As someone who has been lucky enough to attend the Oscar telecast, I’ve seen firsthand that the host’s job is a thankless one. I have not attended a single Oscars show where the host was not under high pressure scrutiny across the board. And, by the way, the same thing happened with Andy Samberg and Sandra Oh at the Golden Globes this year. They seemed to be only there for us to hate on them. I don’t know exactly when the internet became such a hive of bullies — yet that seems to be, for the most part, what the combination of clickbait-driven news plus the algorithms of Twitter and Facebook have done to us. It’s true of everything, from ads on TV to awards shows. No one really seems to care unless there is something to get mad about. And MAD MAD MAD MAD everyone is on a daily basis, flinging hashtags angrily, making furious pronouncements that get thousands of retweets and likes.
Now is when you ask me whether or not I think the controversies that raise the collective ire are justified . My answer is when this is going on at the same time, no. What’s missing is actual conversations or thoughtful, effective problem solving. I’m not now, nor will I ever be, a fan of angry mobs over relatively trivial ripples. I would prefer much more optimism, love, and support across the board, instead of whatever is going on now, which is becoming increasingly unbearable from one day to the next.
I can’t imagine a single high profile person who would willingly step into the job as Oscar host at this rate, unless it’s someone who is open and welcoming of the kind of hate that will be slung his or her way. No one is protected, by the way, from the wrath of the hivemind — at least not anyone who would generate the kind ratings they seek. Maybe it’s better this way. For true movie lovers, for loyal Oscar watchers, the lack of a host is the least troubling shakeup. ABC and the show’s producers have taken a machete to so many Oscar traditions we hold dear. All the same, along with the ongoing revolution in film distribution itself, we are living through an era in American cinema when the Oscar telecast needs to evolve. But we hope the Academy doesn’t do itself damage with too many hasty face-lifts all at once as it adapts to the new landscape.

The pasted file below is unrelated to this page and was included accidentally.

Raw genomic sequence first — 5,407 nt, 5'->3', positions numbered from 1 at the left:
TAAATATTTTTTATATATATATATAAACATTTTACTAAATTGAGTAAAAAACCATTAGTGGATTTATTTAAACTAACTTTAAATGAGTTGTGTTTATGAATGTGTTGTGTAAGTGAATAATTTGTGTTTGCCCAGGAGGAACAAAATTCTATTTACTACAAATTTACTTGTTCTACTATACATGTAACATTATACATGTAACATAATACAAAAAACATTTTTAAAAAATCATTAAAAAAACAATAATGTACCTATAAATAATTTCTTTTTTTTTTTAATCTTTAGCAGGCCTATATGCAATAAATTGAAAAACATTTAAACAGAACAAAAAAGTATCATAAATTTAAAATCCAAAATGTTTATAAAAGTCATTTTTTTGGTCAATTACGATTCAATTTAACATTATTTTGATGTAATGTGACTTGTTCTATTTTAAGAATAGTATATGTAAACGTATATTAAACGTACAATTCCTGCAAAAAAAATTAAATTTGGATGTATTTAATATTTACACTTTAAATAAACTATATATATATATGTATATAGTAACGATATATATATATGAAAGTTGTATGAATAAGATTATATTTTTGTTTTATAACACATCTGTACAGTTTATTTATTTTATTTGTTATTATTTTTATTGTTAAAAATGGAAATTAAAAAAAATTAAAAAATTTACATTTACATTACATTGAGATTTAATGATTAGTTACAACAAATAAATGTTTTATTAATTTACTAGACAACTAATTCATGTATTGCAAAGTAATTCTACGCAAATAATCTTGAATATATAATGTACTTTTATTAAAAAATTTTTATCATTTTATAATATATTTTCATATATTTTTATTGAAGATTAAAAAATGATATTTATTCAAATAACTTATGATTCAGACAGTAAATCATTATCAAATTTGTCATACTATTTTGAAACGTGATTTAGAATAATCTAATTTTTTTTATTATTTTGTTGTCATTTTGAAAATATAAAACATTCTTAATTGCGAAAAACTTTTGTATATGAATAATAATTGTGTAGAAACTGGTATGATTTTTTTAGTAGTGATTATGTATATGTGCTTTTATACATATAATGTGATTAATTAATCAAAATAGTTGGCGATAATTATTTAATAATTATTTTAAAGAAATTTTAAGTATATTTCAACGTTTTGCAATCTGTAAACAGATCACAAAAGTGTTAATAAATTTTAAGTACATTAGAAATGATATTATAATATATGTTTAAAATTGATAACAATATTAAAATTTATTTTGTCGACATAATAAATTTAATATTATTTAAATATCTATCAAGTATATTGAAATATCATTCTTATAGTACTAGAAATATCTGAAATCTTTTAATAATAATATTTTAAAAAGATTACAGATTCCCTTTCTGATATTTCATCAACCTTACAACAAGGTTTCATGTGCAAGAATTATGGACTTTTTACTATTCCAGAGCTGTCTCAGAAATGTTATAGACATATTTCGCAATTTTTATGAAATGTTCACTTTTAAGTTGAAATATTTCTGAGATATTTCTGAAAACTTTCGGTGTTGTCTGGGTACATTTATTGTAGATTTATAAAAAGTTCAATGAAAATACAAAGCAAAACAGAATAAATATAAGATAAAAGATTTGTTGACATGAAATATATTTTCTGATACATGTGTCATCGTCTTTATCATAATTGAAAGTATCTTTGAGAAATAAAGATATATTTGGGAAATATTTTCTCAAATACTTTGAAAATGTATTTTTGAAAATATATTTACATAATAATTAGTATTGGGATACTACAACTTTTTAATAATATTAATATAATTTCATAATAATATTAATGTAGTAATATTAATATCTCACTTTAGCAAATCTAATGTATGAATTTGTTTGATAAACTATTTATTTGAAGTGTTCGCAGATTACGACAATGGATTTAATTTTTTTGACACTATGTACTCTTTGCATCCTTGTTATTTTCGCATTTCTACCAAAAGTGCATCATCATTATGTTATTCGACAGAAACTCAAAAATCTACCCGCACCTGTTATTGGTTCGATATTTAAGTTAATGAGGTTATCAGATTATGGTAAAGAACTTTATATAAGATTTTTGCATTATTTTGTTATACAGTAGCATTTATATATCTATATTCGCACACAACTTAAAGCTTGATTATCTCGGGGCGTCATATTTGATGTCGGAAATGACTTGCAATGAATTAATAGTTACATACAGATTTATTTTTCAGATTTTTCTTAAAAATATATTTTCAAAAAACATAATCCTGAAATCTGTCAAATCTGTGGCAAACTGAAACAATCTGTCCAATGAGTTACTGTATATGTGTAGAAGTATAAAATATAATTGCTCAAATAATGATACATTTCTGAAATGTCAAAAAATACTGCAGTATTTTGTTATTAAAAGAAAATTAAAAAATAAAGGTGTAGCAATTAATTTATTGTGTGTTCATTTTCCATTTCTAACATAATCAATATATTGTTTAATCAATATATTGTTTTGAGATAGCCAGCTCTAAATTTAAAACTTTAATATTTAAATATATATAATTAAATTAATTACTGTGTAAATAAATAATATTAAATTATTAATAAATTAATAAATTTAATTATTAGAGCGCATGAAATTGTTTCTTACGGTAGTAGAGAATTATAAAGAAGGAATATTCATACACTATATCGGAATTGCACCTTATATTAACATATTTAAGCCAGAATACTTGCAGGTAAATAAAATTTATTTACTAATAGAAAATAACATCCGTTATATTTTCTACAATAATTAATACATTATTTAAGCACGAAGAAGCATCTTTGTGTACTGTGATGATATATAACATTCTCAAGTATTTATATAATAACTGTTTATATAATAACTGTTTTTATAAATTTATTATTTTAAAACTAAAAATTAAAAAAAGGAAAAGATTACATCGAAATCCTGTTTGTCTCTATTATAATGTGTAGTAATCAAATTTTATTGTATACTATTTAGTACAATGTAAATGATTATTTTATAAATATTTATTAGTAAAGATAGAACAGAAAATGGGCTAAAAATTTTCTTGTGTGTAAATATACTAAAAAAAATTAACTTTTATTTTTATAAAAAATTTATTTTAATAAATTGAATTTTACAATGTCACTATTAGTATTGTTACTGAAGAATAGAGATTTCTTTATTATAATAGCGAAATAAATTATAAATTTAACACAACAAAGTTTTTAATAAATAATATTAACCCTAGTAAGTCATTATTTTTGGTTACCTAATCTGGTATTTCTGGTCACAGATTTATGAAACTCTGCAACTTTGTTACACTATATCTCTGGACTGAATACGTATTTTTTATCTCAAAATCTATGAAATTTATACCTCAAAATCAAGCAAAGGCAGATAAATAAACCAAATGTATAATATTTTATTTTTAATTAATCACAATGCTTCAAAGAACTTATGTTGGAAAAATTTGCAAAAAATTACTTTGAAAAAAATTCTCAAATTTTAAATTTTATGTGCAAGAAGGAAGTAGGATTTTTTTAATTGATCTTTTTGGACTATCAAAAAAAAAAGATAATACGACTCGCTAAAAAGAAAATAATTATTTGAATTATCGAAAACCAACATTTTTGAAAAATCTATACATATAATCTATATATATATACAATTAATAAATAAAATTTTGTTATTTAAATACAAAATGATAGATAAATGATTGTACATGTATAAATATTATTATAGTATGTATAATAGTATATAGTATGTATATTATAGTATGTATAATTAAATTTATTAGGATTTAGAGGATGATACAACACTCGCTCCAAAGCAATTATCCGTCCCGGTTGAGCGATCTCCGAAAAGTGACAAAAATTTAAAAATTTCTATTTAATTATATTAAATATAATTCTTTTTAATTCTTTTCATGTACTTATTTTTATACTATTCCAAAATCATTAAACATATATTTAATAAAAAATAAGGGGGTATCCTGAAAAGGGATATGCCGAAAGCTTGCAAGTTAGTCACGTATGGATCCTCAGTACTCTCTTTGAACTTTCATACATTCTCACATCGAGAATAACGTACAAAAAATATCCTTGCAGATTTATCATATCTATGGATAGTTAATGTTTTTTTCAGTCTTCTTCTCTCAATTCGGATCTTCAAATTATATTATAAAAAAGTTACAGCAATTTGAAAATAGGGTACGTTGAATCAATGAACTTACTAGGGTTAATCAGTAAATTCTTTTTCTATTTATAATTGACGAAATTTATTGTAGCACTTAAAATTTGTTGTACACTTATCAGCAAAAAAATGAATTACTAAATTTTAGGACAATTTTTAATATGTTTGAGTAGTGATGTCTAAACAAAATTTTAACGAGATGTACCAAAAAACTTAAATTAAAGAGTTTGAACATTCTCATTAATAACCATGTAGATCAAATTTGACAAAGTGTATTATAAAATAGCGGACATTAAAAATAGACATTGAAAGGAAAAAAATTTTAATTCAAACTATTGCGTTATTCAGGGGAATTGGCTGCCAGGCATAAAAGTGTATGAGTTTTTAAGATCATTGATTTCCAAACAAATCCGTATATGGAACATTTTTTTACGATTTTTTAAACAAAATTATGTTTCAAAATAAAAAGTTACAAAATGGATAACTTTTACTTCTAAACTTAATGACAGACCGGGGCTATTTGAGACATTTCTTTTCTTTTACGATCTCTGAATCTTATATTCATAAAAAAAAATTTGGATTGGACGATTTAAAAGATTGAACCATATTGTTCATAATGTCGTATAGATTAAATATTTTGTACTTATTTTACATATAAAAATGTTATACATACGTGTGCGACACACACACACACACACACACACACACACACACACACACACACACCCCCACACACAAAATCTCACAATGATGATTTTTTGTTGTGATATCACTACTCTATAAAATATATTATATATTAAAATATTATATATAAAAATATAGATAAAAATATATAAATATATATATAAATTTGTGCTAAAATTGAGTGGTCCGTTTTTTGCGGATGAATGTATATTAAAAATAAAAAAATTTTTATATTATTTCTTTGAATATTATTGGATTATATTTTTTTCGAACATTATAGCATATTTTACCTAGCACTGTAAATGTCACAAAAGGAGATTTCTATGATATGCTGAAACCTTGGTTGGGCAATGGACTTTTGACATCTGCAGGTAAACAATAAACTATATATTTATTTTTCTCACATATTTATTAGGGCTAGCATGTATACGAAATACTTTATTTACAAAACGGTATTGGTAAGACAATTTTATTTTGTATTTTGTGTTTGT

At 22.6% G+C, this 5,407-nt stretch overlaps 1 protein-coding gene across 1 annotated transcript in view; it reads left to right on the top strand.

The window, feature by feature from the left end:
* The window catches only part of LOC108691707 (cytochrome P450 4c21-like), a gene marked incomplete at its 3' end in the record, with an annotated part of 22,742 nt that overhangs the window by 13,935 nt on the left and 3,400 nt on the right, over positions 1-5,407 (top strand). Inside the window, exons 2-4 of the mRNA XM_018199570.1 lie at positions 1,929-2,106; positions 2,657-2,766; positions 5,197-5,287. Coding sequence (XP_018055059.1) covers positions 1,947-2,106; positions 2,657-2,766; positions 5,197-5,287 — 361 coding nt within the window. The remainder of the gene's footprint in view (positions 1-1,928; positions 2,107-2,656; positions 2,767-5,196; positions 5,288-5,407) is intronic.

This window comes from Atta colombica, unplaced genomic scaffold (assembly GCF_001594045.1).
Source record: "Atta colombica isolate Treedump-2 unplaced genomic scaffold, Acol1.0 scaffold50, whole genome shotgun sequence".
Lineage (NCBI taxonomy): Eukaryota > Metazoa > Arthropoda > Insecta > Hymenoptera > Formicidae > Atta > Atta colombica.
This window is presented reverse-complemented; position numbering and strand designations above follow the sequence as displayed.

Either way, there will be performers on the show and probably a voiceover saying “please welcome Lady Gaga and Bradley Cooper” and the show will proceed mostly as usual without the need for anyone to come out and tells jokes in between. There will also be highly-respected presenters who can help move things along. There is the promise that the show will be kept under three hours, and now we have “popular’ movies nominated (as if that never happened before, hundreds of times), which should test whether it’s the presence or absence of popular films that drive viewership to begin with.
The question will have to be whether the ratings can climb from the all-time low of last year or not.
2018: 26.5 million, The Shape of Water (Jimmy Kimmel)
2017: 32.9 million, Moonlight (Jimmy Kimmel)
2016: 34.4 million, Spotlight (Chris Rock)
2015: 37.3 million, Birdman (Neil Patrick Harris)
2014: 43.7 million, 12 Years a Slave (Ellen DeGeneres)
2013: 40.3 million, Argo (Seth MacFarlane)
2012: 39.3 million, The Artist (Billy Crystal)
2011: 37.9 million, The King’s Speech (Anne Hathaway/James Franco)
2010: 41.3 million, The Hurt Locker (Steve Martin/Alec Baldwin)
2009: 36.3 million, Slumdog Millionaire (Hugh Jackman)
2008: 32.0 million, No Country For Old Men (Jon Stewart)
2007: 40.2 million, The Departed (Ellen DeGeneres)
2006: 38.9 million, Crash (Jon Stewart)
2005: 42.1 million, Million Dollar Baby (Chris Rock)
2004: 43.5 million, The Lord of the Rings: The Return of the King (Billy Crystal)
It will be interesting to see whether or not the telecast’s big changes will impact these ratings or not. One thing we can be sure of: Twitter will be pissed because Twitter is always pissed. About everything. All of the time.